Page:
Then scroll down to the Security tab. You will see several frames. Make sure they are all checked.
- Block dangerous and misleading content.
- “Block dangerous downloads”.
- Warn you about unwanted and unusual software.
Additions for security and privacy
Firefox add-ons are equivalent to Chrome extensions. These apps give users the ability to customize their browser to their liking and implement security features that no other browser can match.
Of course, not all add-ons are the same. We’ve compiled a list of the top choices that positively impact the overall privacy and security of Firefox.
HTTPS Everywhere is a favorite add-on because of its simplicity. In simple terms, it provides a safe browsing experience on any website that supports it. In more technical terms, it provides three levels of security: server authentication, data confidentiality, and data integrity. If someone intercepts the data transmitted over HTTPS Everywhere, they cannot interpret it without the encryption key.
Nobody likes annoying pop-ups, especially when some of them might be getting personal information from your browser. Firefox has a set of built-in pop-up blocking tools, but it doesn’t catch all of them.
uBlock Origin is a free open source ad blocker that can deal with anything Firefox is missing. It is also customizable, so if there is a specific page that you want to allow ads on (perhaps to support the creator), you can whitelist that individual page.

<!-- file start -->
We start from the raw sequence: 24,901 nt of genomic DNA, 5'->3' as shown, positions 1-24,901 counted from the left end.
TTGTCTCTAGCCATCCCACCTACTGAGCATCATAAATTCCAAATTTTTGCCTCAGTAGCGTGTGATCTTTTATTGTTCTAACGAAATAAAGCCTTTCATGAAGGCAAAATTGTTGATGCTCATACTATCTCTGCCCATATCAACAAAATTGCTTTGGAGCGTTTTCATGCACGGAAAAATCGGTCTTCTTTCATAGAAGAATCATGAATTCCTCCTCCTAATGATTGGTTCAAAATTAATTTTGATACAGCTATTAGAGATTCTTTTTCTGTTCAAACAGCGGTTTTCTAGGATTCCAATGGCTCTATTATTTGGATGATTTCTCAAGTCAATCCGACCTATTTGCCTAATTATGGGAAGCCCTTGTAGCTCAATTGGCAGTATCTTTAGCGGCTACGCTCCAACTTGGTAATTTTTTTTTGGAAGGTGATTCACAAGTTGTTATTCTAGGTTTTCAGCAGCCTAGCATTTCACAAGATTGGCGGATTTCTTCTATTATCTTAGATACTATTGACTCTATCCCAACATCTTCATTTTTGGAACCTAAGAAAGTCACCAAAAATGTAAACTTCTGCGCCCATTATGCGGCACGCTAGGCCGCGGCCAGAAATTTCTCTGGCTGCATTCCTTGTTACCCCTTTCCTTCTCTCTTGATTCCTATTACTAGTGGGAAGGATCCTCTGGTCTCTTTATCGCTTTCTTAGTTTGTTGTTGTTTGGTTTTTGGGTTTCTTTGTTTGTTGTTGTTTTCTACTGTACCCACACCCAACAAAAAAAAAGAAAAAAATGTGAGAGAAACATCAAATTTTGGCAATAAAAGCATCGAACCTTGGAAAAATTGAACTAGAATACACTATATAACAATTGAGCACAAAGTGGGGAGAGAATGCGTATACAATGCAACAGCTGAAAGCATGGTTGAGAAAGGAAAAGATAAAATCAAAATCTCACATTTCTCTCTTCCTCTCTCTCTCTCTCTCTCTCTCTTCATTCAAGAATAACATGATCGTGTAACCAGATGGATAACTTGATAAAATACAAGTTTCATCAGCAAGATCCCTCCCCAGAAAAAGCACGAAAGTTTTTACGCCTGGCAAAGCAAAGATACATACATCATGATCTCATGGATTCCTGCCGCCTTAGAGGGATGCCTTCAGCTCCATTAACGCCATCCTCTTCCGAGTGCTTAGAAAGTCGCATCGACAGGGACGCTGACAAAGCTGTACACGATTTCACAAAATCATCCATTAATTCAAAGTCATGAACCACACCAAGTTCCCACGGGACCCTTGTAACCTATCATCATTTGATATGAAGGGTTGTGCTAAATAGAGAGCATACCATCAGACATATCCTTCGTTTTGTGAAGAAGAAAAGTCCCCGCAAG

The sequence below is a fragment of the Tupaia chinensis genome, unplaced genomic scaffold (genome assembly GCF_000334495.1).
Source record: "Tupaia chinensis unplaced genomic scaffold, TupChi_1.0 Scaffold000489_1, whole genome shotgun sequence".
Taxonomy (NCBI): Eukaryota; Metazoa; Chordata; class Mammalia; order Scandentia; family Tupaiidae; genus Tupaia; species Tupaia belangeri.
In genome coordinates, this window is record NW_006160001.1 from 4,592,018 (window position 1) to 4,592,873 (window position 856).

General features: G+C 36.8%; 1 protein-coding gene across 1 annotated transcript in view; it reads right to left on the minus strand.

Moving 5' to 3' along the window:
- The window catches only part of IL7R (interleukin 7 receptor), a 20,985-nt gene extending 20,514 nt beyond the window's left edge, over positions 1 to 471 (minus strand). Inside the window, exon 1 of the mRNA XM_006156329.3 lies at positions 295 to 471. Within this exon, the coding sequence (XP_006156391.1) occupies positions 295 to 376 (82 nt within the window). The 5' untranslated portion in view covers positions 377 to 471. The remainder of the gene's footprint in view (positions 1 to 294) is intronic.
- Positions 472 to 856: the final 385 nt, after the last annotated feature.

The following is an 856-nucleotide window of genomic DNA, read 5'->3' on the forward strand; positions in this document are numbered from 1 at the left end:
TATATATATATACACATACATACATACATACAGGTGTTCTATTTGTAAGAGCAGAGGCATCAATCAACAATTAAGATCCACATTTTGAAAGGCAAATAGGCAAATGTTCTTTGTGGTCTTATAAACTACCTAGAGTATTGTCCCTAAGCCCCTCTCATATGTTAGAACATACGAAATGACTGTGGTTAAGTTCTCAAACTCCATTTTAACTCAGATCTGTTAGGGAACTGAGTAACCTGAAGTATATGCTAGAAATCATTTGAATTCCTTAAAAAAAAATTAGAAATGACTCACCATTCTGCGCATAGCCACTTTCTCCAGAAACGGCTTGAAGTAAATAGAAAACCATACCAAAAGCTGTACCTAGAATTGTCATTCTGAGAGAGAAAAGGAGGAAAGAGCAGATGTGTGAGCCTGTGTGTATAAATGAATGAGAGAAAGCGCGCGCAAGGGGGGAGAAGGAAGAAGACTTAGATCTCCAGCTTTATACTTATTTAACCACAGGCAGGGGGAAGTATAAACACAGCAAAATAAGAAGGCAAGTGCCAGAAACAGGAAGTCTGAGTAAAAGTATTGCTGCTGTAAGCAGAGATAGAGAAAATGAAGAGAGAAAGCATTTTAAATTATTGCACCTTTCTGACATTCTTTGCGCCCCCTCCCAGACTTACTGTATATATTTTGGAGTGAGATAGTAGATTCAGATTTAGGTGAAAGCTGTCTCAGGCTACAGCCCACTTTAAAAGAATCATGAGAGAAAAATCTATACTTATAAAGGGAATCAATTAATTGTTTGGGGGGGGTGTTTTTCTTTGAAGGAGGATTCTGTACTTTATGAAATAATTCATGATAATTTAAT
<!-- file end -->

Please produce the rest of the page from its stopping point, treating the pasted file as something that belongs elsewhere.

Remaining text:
Privacy Badger is another add-on developed by the Electronics Frontier Foundation, the same team behind HTTPS Everywhere. Many anti-tracking tools maintain a list of broken websites, but Privacy Badger tracks your browsing in real time and keeps track of which domains are tracking you. If any of these domains violate your privacy and security settings, Privacy Badger will automatically block them.
Redundant security is always a good thing. While most trackers will be detected by Firefox’s built-in anti-tracking and Privacy Badger tools, Privacy Possum ensures that anyone who sneaks through the breach will collect nothing but fake, encrypted data.
With both add-ons installed, you don’t have to worry about companies finding out more about you than you want, at least because of your browsing habits.
This add-on is as simple as it gets. When you close Firefox, all cookies that are not actively used are automatically deleted. You can whitelist certain cookies you want to keep, but all the others will disappear. This is a great defense against web sites trying to retrieve data that you have not given permission to receive.